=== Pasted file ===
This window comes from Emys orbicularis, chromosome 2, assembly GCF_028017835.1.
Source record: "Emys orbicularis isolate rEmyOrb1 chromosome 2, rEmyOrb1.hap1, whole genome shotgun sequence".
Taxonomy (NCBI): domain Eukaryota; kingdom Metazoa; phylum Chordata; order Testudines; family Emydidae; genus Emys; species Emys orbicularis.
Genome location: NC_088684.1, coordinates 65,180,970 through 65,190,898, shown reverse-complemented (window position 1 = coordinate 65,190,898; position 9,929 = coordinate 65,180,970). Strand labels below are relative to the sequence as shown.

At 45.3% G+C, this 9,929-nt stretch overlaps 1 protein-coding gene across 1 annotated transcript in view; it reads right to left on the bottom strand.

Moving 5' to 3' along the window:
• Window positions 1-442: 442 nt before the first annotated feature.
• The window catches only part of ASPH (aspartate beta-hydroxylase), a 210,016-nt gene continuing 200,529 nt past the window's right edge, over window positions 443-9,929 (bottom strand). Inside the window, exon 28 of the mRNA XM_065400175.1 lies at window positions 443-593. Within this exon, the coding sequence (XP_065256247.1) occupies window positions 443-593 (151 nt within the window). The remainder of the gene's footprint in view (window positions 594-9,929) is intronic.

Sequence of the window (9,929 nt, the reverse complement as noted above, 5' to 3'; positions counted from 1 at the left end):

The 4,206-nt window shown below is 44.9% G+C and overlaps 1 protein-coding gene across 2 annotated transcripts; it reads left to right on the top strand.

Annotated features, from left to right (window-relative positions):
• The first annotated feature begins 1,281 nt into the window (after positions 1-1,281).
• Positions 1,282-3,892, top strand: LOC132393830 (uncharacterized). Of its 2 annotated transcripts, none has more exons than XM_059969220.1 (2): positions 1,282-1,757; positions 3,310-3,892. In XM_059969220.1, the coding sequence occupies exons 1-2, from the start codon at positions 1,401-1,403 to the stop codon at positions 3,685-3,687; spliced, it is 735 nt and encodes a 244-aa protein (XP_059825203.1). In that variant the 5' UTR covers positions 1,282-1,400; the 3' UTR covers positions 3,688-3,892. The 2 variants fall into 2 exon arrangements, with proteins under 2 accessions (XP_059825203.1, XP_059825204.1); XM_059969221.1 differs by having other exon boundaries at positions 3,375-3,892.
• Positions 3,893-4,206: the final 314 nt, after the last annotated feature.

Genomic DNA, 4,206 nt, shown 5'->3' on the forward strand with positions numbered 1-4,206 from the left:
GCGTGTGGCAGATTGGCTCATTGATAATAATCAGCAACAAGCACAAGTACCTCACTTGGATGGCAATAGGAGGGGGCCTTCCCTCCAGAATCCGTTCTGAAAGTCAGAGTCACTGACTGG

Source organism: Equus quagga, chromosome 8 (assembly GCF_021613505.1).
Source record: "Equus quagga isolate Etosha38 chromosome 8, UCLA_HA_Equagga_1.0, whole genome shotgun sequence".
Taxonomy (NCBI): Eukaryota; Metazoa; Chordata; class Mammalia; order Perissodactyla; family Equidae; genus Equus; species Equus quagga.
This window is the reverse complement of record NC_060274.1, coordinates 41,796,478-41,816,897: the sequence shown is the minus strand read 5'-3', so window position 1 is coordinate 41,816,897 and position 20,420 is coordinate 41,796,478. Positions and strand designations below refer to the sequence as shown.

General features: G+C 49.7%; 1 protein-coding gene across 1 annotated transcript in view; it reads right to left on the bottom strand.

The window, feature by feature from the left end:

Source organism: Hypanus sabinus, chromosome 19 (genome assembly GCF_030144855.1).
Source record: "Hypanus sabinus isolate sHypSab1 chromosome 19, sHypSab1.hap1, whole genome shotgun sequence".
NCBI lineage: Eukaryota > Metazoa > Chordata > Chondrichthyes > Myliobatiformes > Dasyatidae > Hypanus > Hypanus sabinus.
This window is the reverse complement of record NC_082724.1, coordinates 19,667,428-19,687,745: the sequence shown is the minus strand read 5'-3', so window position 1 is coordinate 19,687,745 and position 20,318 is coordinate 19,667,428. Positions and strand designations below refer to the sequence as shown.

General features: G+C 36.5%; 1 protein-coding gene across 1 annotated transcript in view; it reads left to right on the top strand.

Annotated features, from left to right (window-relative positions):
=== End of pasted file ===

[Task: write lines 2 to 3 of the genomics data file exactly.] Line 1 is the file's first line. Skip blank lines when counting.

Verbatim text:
Source record: "Emys orbicularis isolate rEmyOrb1 chromosome 2, rEmyOrb1.hap1, whole genome shotgun sequence".
Taxonomy (NCBI): domain Eukaryota; kingdom Metazoa; phylum Chordata; order Testudines; family Emydidae; genus Emys; species Emys orbicularis.